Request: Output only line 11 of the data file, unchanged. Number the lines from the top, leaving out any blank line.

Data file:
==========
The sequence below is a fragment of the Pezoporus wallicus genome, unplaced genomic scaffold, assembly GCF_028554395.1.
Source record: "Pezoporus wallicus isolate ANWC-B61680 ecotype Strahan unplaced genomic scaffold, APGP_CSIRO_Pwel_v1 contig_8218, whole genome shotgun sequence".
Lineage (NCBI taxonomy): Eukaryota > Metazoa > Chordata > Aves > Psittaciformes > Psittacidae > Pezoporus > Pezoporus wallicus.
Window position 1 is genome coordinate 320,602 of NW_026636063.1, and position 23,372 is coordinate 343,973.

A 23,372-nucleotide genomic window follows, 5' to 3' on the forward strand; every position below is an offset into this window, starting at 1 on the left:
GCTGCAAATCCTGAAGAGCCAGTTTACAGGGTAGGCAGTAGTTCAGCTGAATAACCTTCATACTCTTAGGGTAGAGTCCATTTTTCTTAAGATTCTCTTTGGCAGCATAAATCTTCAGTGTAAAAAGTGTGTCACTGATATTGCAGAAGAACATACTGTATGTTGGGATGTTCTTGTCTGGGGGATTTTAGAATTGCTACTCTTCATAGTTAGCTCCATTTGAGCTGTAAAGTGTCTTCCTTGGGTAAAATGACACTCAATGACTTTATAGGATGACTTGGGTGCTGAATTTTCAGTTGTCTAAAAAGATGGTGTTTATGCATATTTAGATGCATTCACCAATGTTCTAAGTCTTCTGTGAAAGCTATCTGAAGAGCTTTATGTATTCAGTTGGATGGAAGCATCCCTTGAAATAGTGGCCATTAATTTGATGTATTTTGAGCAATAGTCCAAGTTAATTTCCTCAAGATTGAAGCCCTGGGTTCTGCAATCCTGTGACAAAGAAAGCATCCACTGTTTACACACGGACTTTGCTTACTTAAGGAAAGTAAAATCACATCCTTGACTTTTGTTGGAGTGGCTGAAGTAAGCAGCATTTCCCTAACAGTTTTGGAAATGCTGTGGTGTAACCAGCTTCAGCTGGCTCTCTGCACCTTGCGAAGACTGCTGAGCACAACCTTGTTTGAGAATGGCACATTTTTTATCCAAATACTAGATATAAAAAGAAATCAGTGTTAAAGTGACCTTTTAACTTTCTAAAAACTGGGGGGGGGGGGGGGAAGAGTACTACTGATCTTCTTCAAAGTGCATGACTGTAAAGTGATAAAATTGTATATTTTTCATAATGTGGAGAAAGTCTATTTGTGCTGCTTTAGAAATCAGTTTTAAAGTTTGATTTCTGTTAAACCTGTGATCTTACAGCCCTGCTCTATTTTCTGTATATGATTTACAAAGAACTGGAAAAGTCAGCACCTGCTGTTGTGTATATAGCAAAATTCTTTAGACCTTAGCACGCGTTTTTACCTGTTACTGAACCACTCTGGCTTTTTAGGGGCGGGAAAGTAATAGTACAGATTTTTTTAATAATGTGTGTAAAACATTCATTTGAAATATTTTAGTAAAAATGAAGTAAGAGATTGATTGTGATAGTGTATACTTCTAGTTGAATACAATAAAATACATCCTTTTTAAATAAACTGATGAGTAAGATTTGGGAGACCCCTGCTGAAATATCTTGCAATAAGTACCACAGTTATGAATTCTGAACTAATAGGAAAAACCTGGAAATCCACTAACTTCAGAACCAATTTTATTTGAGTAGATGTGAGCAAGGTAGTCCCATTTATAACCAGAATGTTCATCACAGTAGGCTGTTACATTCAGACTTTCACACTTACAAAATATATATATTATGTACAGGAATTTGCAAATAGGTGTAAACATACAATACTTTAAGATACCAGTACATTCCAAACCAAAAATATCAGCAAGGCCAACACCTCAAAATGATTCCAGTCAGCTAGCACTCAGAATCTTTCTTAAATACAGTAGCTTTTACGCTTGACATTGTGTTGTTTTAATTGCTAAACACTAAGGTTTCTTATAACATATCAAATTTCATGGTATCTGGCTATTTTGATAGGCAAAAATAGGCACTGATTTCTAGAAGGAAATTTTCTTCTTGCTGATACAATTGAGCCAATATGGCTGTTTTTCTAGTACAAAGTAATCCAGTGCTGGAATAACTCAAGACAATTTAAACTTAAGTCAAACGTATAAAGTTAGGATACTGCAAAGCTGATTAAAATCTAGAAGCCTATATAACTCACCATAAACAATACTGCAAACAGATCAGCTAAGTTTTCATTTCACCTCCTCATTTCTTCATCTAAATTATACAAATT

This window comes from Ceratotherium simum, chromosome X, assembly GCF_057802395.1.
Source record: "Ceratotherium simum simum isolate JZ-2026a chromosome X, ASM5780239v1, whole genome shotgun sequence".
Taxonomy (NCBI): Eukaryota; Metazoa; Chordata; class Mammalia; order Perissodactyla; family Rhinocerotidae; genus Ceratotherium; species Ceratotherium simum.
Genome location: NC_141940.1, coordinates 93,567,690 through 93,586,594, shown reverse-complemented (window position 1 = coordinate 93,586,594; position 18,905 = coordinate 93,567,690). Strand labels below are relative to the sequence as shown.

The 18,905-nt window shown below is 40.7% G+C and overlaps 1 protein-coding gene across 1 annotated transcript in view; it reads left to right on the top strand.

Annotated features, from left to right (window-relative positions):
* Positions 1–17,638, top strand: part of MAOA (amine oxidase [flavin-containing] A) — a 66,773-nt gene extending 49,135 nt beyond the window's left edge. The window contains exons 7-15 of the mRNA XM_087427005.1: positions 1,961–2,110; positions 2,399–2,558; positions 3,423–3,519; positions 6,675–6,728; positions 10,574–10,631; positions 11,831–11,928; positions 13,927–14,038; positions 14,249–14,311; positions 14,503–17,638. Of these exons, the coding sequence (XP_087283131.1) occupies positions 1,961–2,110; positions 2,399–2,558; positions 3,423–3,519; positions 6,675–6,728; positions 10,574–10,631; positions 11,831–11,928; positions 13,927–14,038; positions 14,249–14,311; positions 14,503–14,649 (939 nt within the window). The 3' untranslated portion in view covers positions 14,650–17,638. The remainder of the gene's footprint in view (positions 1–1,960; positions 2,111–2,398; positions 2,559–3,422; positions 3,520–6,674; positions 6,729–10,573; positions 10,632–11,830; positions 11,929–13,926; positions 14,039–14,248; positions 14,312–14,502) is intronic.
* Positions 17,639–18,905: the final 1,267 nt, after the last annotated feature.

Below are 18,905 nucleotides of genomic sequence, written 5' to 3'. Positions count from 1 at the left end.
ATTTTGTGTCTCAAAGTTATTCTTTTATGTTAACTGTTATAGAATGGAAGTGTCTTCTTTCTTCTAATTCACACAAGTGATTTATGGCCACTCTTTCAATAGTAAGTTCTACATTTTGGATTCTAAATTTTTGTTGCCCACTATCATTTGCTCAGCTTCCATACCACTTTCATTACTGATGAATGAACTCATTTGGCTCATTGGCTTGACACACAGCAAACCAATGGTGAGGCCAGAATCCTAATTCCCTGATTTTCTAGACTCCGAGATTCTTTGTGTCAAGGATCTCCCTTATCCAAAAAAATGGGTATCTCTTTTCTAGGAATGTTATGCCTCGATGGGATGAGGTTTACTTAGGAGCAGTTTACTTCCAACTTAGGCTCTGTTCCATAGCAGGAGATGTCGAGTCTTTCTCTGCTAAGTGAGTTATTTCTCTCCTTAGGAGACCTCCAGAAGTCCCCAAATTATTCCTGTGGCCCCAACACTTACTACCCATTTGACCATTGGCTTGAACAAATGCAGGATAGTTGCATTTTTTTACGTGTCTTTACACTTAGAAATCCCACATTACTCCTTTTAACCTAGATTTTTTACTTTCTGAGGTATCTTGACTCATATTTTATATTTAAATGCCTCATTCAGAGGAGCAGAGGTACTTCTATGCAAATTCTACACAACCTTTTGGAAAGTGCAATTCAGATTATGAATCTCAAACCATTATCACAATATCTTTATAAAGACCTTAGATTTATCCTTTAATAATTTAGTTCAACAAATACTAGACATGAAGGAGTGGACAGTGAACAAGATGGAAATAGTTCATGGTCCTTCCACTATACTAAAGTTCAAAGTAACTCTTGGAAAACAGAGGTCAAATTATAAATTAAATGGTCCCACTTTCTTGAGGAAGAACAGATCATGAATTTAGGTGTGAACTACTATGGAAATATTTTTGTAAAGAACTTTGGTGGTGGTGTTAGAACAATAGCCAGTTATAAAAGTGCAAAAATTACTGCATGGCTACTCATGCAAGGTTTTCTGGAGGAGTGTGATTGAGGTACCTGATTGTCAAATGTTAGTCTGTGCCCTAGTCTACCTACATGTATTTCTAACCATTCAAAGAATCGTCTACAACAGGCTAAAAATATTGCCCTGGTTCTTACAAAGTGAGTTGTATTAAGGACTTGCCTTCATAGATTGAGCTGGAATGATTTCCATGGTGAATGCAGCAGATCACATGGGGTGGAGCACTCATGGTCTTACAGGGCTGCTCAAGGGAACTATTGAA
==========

The 18,905-nt window shown below is 40.7% G+C and overlaps 1 protein-coding gene across 1 annotated transcript in view; it reads left to right on the top strand.